I concur ... POST is definitely preferred to GET.
POST provides the name=value pairs via stdin instead
of the command line, and another reason to use it is
that any given form can create a huge amount of data ...
so large, in fact, that the command line limit on
some systems can be exceeded. In the web-based DCS
I designed for Lockheed, I put a limit of 50,000
characters on the size of a value in a name=value pair
because for our CMM Level 4 work, we were exceeding
10,000 characters in a single value.
Richard Conn, ASE and PAL Manager
> -----Original Message-----
> From: Team Ada: Ada Advocacy Issues (83 & 95)
> [mailto:[log in to unmask]]On Behalf Of Tucker Taft
> Sent: Monday, December 06, 1999 10:59 AM
> To: [log in to unmask]
> Subject: Re: Rational A.5 Command Line and HTML
> > ...
> > One major impediment to interfacing with HTML is in the package
> > Ada.Command_Line. The HTML statement,
> > <FORM method="Get" action="file:///C:\Ada_Work/com_line.exe"> is a
> > reasonable key to this problem. It produces a Command_Line
> string and does
> > invoke the com_line program shown below. Unfortunately,
> > Command_Line.Argument_Count does not work with the Command_Line string.
> > The Get method concatenates a '?' directly after the program name.
> I'm not exactly sure what is your point, but the FORM information
> for a GET
> method is being put into the environment variables (e.g. QUERY_STRING).
> There is no language-defined standard way to get the values of
> the environment
> variables, though the Posix/Ada standard provides a way to access them
> (as does Win32/Ada, presumably). Note that by the time the Ada program
> is invoked, the "?" has already been stripped out, and
> the URL request information placed in the environment variables.
> The only time command line arguments are used is with the "ISINDEX"
> tag, and then only if there is no "=" used after the "?" of the URL.
> Since the URL produced by a GET always contain an "=", the command
> line arguments are never used with GET. The "?" is used in the
> URL, but the
> URL is broken apart by the web server (or whatever is
> interpreting the URL).
> As suggested by others, by using the POST rather than the GET
> method, the information from the FORM will be sent via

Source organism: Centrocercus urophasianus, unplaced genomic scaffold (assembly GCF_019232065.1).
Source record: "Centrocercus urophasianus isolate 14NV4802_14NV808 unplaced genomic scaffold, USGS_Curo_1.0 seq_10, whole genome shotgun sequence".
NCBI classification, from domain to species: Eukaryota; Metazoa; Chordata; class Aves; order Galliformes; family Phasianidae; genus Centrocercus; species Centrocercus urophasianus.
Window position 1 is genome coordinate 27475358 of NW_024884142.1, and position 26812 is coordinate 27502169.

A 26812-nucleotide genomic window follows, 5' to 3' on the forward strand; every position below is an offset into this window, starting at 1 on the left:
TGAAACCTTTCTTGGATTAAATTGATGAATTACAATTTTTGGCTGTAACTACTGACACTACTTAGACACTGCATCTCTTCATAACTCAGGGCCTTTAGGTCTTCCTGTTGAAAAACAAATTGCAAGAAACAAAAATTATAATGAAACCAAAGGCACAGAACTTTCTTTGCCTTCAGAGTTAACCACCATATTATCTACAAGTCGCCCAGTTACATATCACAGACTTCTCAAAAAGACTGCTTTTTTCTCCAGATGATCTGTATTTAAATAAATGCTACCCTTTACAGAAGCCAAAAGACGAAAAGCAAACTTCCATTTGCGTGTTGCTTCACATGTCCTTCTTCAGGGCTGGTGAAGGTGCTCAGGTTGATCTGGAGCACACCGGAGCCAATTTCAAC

> standard input, rather than via the QUERY_STRING environment variable. I
> recommend you try that approach. (I see no reason that POST should not
> work just as well as GET on a local file URL.)
> > ...
> > However, the program does run when actuated through the HTML
> form; with the
> > number of arguments equal to 0.
> > C:\Ada_Work\com_line.exe equals the Command_Line
> > This Program is Com_Line
> > The number of arguments = 0
> Take a look at the QUERY_STRING environment variable.
> > ...
> > The question is which operating system, Windows or HTTP? The
> above problem
> > is neither a bug nor a design mistake. It is correct for its
> intended use,
> > Windows. However, it does not work with HTTP. I do believe in
> hindsight that
> > a function that returns the entire command_line including the
> program name
> > should be added.
> That would not solve your problem. By the time the program is invoked,
> the notion of a URL string is long gone. It has been picked
> apart and dumped
> into the environment variables.
> > ... In view of the significance of HTML-XML, I believe that it
> > would be worthwhile to modify the Aonix Command_Line or any other Ada
> > compiler to work with the output of HTML Get.
> > Can any of the Ada compilers read and process a command_line
> that does NOT
> > have a space after the name of the executable? If you wish to test this,
> > please feel fee to use the Ada program and HTML page below.
> This issue is a red herring. The syntax used by the DOS shell is
> different from the syntax used in a CGI URL. By the time a program
> is invoked, it does not know whether it was invoked by the DOS shell
> or via CGI. All it can look at are "argc, argv" and the
> environment variables.
> I suppose you could suggest that if there are no other arguments,
> then the QUERY_STRING environment variable ought to be treated like
> the first and only parameter. But that definitely seems like
> a kludge. The better approach is to agree on a common interface
> to environment variables. Posix/Ada is an obvious place to
> start, though we might want to define an Ada.Command_Line.Environment
> child package some day.
> > ----------------------------------------------------------
> > --Robert C. Leif, Ph.D & Ada_Med
> > --2 Dec. 1999
> > --Last update 3 Dec. 1999